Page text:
Eucomis - TOW-Hardiness

Boyce Tankersley
Mon, 18 Aug 2003 09:36:24 PDT
Hi Dave:

Great information on those taxa most likely to be hardy. I forwarded it onto the horticulturist in charge of the Bulb Garden. 

She and I have been discussing hardy bulbs that we can use in Bulb Garden displays that can be used in association with the fall bloomers like Colchicum, Lycoris, the fall blooming Crocus, etc. Our gardens feature intensive displays. Currently annuals are used to 'carry' the flowering season throughout the summer for these groups of bulbs. It is not the best solution. Many fall flowering bulbs damaged in the process of overplanting with annuals. Eucomis, given the summer growth and flowering and (hopefully) hardiness would be a much better solution than annuals. Newer Crocosmia cultivars are very showy and have been tried but apparently are not reliably hardy (perhaps the chipmunks favor the corms - I know the deer and rabbits apparently relished the foliage or maybe it is a simply lack of cold temperature hardiness).

With regards to microclimates, we're finding placing plants, including bulbs, in areas that are shaded in early sunrise is our best approach to those that have a tendency to start growth too early. The theory that we have adopted to explain the results in our Garden goes something like this "Apparently the localized warming of the plant tissues in direct sunlight while still surrounded by frost inducing temperatures results in plant tissue injury (locally known as frost cracks in many woody taxa). One theory is the rate at which ice crystals in the plant cells dissolve is important. Those taxa prone to starting growth too early in the season show less tissue damage if sited in a location that is shaded from the first sunlight of the day. This situation (shady and therefor cooler) may discourage them from early season growth as well.

We continue to observe and modify the theories. Part of the fun of this profession.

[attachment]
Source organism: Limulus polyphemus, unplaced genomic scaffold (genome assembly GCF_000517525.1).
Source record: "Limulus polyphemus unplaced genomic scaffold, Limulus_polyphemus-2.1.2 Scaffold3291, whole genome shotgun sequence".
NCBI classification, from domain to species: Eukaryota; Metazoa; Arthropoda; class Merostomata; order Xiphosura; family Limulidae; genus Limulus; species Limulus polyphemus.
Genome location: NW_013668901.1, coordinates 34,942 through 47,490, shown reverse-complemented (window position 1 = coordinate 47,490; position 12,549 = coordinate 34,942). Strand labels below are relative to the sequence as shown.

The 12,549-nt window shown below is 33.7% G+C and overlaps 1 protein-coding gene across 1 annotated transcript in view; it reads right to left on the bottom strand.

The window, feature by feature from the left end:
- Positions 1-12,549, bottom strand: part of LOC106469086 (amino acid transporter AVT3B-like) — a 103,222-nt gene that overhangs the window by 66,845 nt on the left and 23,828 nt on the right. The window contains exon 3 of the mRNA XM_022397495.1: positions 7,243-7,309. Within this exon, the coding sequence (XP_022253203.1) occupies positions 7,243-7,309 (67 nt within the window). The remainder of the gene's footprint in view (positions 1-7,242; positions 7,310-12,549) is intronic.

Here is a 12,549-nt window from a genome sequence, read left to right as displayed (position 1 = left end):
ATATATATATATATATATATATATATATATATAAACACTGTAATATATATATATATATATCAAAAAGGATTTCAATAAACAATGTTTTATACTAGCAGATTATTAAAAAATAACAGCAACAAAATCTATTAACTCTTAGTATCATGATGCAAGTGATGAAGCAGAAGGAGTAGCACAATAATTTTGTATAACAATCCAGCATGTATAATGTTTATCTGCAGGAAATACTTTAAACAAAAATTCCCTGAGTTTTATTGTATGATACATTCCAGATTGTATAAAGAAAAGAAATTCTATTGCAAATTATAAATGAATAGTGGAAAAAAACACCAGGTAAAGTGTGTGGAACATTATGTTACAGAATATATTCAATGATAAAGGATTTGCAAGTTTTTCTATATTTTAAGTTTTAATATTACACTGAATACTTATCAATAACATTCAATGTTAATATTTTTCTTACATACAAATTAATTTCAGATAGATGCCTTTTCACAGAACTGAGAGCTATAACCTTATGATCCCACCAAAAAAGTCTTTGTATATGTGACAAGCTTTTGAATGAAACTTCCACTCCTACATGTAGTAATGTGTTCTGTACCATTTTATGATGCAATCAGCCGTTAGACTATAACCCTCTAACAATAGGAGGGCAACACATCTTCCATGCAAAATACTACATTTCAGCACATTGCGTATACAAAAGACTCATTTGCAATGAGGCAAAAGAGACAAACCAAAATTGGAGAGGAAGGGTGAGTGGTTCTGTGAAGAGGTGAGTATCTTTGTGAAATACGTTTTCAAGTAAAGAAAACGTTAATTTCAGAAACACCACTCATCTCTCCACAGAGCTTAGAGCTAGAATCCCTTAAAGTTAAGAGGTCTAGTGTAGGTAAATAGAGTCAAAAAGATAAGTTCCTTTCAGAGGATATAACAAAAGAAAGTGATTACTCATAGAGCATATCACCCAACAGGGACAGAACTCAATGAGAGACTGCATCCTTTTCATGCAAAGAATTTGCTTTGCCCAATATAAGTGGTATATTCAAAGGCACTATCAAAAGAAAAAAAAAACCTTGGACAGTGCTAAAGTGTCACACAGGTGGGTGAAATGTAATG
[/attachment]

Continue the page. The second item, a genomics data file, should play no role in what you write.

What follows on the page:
Boyce Tankersley

-----Original Message-----
From: David Fenwick []
Sent: Monday, August 18, 2003 10:35 AM
To: Pacific Bulb Society
Subject: Re: [pbs] Eucomis - TOW-Hardiness

In the wild Sentinel Peak regularly gets -10C each year.
Thus species such as E. schijffii, E. autumnalis ssp. clavata and E. bicolor
should be OK. However, I should imagine that those grown from seed collected
from such areas may be a little hardier than those collected from lower
altitudes. I have them hear in the heaviest soil on the garden, a clay loam,
buried 6 - 7 inches deep, and they come back annually, with temps down
to -5C with no problem and no mulch.

Here I plant bulbs just deeper than the worst frost can penetrate, and this
seems to work here. Thus if the frosts penetrate to 12 inches in Chicago,
try planting them 13 inches deep. I think it would be wise to plant mature
bulbs this depth though. Remember the deeper you go in the soil, the more
stable the temperature, and thus freak warm winter temps. shouldn't break

One other tip is to go out into the garden early in the morning after a
heavy frost. Watch the sun come up, and note where the frost melts first.
Thus by planting in these areas, which will get less frost, you'll find a
little microclimate for them.

Best Wishes,


David Fenwick
NCCPG National Collection of Crocosmia with Chasmanthe and Tulbaghia
The African Garden
96 Wasdale Gardens

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